Another huge workshop, Hassan Naqash House lies in the Aalikadal area of Srinagar. Currently run by Showkat Ahmad Naqash,52, it was actually established by his father Ghulam Hassan Naqash who died eight years ago. Hassan used to make and carve designs himself and Showkat still uses the same designs to print Shawls.
“I don’t need to buy new designs from anyone. I still use my father’s designs and get them re-carved once they are weary and non-functional but unfortunately, not more than four designers or carvers are left in Kashmir now,” said Showkat.
He said he studied up to matriculation and then joined his father. Currently, he has several employees working alongside him. However, his children have no plans to get into this field.
It is evident that the arrival of machines into the handicraft industry has affected the artists badly but such a thing has not intervened in the real Naqash world yet. Apart from this, no non-Kashmiri has been able to get into this field so far as it requires a good hand in the craft.
“In some places, people use trace paper for printing but it is not preferred much as it comes with its share of disadvantages. This method is usually used in Tilla work and other related works where it could be concealed with embroidery but not in the case of Shawls and Sozni (needle-art),” said Showkat.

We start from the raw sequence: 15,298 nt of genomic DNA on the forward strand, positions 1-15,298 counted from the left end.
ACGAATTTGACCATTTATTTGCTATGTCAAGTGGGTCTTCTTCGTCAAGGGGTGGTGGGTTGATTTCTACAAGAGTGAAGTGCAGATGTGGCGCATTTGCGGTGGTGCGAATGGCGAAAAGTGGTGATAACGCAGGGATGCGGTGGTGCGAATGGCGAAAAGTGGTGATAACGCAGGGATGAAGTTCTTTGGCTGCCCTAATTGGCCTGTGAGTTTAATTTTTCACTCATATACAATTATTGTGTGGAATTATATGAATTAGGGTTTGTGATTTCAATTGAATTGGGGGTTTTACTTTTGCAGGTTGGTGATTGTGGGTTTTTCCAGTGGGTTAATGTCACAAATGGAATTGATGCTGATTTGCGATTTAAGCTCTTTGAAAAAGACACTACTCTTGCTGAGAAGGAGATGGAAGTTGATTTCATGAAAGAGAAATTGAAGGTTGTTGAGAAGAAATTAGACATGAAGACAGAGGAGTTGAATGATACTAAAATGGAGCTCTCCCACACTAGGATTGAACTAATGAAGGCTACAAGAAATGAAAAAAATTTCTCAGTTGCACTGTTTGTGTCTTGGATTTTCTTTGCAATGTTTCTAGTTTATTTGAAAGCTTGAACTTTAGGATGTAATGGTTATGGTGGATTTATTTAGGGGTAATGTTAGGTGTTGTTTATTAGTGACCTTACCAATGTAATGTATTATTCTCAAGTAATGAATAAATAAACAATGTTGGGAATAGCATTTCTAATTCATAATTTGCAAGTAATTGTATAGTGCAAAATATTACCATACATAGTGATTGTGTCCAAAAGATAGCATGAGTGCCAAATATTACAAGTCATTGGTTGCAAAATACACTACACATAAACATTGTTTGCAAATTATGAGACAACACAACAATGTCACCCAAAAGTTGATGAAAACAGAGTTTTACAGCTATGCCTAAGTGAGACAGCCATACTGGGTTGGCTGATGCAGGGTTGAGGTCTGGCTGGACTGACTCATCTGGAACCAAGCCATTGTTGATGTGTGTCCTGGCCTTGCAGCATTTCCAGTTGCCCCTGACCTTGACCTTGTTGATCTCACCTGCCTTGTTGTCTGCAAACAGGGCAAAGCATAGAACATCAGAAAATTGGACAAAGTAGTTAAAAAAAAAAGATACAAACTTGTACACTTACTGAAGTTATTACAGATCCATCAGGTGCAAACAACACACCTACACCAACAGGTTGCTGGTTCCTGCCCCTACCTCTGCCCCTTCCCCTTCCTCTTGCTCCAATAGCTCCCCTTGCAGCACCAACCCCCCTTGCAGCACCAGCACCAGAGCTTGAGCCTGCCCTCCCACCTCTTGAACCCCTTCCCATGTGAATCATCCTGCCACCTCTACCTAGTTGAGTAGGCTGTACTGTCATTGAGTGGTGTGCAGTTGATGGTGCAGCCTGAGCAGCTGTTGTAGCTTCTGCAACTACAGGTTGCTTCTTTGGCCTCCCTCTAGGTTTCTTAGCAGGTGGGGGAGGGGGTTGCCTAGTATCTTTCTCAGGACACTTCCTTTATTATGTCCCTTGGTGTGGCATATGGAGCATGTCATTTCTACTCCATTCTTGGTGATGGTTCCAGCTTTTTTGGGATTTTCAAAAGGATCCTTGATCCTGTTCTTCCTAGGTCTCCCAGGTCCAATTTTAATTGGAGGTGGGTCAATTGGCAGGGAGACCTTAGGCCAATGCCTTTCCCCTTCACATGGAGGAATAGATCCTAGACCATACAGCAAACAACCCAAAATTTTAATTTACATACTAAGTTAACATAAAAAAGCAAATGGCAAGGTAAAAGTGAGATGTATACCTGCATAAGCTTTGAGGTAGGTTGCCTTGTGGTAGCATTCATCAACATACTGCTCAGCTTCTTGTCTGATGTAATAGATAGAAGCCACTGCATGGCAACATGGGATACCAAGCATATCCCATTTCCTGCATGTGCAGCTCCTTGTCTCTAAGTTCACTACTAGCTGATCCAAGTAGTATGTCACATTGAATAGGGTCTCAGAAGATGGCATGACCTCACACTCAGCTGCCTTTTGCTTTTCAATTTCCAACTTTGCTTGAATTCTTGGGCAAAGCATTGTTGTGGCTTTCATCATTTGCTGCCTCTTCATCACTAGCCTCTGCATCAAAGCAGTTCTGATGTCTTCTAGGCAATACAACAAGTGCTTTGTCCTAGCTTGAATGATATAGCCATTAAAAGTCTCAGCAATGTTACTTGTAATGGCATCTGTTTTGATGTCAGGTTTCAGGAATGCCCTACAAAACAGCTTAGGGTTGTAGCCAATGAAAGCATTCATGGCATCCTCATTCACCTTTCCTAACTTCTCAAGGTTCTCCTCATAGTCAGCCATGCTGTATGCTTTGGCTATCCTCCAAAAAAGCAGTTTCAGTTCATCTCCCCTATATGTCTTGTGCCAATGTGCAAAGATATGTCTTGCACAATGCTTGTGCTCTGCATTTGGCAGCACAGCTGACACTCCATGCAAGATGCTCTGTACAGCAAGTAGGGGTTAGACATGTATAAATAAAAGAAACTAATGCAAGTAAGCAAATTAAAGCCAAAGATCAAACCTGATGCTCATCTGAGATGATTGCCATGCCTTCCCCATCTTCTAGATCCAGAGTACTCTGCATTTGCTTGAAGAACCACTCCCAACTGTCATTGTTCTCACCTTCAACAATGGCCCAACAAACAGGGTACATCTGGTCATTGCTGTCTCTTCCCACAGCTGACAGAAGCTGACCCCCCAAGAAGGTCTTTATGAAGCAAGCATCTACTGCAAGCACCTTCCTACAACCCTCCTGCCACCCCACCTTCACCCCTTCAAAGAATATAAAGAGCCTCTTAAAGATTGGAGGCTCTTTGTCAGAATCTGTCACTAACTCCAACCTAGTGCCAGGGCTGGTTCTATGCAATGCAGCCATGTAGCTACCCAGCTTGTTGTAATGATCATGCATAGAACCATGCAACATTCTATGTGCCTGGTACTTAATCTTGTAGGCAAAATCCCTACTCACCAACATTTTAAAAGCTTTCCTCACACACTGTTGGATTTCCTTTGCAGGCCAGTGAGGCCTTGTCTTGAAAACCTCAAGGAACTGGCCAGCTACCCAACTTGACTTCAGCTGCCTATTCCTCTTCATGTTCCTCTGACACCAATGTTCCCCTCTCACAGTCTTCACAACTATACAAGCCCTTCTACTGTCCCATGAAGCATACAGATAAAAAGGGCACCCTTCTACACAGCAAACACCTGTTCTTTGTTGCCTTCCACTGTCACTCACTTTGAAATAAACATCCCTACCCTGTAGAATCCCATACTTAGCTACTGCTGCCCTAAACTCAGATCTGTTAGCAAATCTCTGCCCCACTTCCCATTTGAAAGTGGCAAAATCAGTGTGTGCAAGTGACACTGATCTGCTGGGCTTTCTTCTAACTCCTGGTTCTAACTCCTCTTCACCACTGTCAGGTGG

He said that trace paper printing is cheaper and kerosene is used in the process which may lead to many issues. Also, the ink is permanent and cannot be washed away easily.
“Such technique is mostly used outside Srinagar in villages such as Makhama, Beerwa and other places and now it is gradually taking over as only few wood carvers are left to dig into the wood to make designs.”
In the Noorbagh area of Srinagar, there are around 15 trace designers and many non-Kashmiri artisans work there but according to the practising Naqashs, trace printing has no comparison with handmade designing and poses many health risks due to the use of kerosene in it.